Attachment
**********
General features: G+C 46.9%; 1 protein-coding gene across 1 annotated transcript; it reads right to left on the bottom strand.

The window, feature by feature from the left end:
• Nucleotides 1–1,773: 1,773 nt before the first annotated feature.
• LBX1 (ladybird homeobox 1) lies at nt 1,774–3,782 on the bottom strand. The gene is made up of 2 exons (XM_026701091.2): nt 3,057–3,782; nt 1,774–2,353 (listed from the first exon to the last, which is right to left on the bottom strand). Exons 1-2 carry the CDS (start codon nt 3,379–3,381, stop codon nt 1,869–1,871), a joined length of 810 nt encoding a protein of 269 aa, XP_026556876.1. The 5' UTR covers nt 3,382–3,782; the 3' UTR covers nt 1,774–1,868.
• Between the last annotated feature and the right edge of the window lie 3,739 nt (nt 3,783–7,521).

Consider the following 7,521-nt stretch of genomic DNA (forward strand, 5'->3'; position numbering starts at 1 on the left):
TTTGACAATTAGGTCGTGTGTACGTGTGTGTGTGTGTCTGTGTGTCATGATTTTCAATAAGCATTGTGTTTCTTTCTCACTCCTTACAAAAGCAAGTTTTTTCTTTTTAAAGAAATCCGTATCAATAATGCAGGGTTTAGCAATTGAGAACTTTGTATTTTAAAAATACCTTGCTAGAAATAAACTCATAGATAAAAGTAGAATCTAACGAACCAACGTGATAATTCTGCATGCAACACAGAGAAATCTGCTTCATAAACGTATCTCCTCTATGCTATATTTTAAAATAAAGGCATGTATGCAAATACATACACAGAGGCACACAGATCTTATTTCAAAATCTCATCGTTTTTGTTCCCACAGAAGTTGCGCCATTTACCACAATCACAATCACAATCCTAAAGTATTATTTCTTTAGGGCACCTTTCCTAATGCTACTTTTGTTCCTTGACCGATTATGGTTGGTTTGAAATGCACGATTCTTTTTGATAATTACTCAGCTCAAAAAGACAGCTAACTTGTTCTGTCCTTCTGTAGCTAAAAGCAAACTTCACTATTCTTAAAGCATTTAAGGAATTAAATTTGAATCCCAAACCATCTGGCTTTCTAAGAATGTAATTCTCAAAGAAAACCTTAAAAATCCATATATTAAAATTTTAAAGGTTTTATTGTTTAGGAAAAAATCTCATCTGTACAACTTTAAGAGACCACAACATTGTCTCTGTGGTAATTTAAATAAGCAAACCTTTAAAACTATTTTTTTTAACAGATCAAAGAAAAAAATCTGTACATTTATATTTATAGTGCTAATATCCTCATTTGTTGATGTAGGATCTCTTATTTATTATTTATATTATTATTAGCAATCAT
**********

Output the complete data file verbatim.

General features: G+C 46.9%; 1 protein-coding gene across 1 annotated transcript; it reads right to left on the bottom strand.

The window, feature by feature from the left end:
• Nucleotides 1–1,773: 1,773 nt before the first annotated feature.
• LBX1 (ladybird homeobox 1) lies at nt 1,774–3,782 on the bottom strand. The gene is made up of 2 exons (XM_026701091.2): nt 3,057–3,782; nt 1,774–2,353 (listed from the first exon to the last, which is right to left on the bottom strand). Exons 1-2 carry the CDS (start codon nt 3,379–3,381, stop codon nt 1,869–1,871), a joined length of 810 nt encoding a protein of 269 aa, XP_026556876.1. The 5' UTR covers nt 3,382–3,782; the 3' UTR covers nt 1,774–1,868.
• Between the last annotated feature and the right edge of the window lie 3,739 nt (nt 3,783–7,521).

Consider the following 7,521-nt stretch of genomic DNA (forward strand, 5'->3'; position numbering starts at 1 on the left):
TTTGACAATTAGGTCGTGTGTACGTGTGTGTGTGTGTCTGTGTGTCATGATTTTCAATAAGCATTGTGTTTCTTTCTCACTCCTTACAAAAGCAAGTTTTTTCTTTTTAAAGAAATCCGTATCAATAATGCAGGGTTTAGCAATTGAGAACTTTGTATTTTAAAAATACCTTGCTAGAAATAAACTCATAGATAAAAGTAGAATCTAACGAACCAACGTGATAATTCTGCATGCAACACAGAGAAATCTGCTTCATAAACGTATCTCCTCTATGCTATATTTTAAAATAAAGGCATGTATGCAAATACATACACAGAGGCACACAGATCTTATTTCAAAATCTCATCGTTTTTGTTCCCACAGAAGTTGCGCCATTTACCACAATCACAATCACAATCCTAAAGTATTATTTCTTTAGGGCACCTTTCCTAATGCTACTTTTGTTCCTTGACCGATTATGGTTGGTTTGAAATGCACGATTCTTTTTGATAATTACTCAGCTCAAAAAGACAGCTAACTTGTTCTGTCCTTCTGTAGCTAAAAGCAAACTTCACTATTCTTAAAGCATTTAAGGAATTAAATTTGAATCCCAAACCATCTGGCTTTCTAAGAATGTAATTCTCAAAGAAAACCTTAAAAATCCATATATTAAAATTTTAAAGGTTTTATTGTTTAGGAAAAAATCTCATCTGTACAACTTTAAGAGACCACAACATTGTCTCTGTGGTAATTTAAATAAGCAAACCTTTAAAACTATTTTTTTTAACAGATCAAAGAAAAAAATCTGTACATTTATATTTATAGTGCTAATATCCTCATTTGTTGATGTAGGATCTCTTATTTATTATTTATATTATTATTAGCAATCAT